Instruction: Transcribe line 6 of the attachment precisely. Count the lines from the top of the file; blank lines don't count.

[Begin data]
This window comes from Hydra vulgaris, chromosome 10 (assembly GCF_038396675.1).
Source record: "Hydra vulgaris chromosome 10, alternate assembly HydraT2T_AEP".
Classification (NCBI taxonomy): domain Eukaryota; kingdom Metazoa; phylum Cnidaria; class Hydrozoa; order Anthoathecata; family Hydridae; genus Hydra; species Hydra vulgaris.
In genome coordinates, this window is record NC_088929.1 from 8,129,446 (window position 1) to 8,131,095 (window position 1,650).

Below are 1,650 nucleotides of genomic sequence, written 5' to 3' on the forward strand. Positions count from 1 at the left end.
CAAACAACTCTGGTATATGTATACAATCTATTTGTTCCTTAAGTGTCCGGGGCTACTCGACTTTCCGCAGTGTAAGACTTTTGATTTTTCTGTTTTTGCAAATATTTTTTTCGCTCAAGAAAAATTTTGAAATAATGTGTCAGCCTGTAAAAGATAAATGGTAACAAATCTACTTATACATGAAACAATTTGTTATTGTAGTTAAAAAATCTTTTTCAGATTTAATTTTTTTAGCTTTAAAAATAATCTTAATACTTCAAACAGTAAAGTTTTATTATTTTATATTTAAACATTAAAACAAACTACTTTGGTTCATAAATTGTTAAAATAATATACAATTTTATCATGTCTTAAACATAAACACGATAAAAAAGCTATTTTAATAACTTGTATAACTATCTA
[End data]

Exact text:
CAAACAACTCTGGTATATGTATACAATCTATTTGTTCCTTAAGTGTCCGGGGCTACTCGACTTTCCGCAGTGTAAGACTTTTGATTTTTCTGTTTTTGCAAATATTTTTTTCGCTCAAGAAAAATTTTGAAATAATGTGTCAGCCTGTAAAAGATAAATGGTAACAAATCTACTTATACATGAAACAATTTGTTATTGTAGTTAAAAAATCTTTTTCAGATTTAATTTTTTTAGCTTTAAAAATAATCTTAATACTTCAAACAGTAAAGTTTTATTATTTTATATTTAAACATTAAAACAAACTACTTTGGTTCATAAATTGTTAAAATAATATACAATTTTATCATGTCTTAAACATAAACACGATAAAAAAGCTATTTTAATAACTTGTATAACTATCTA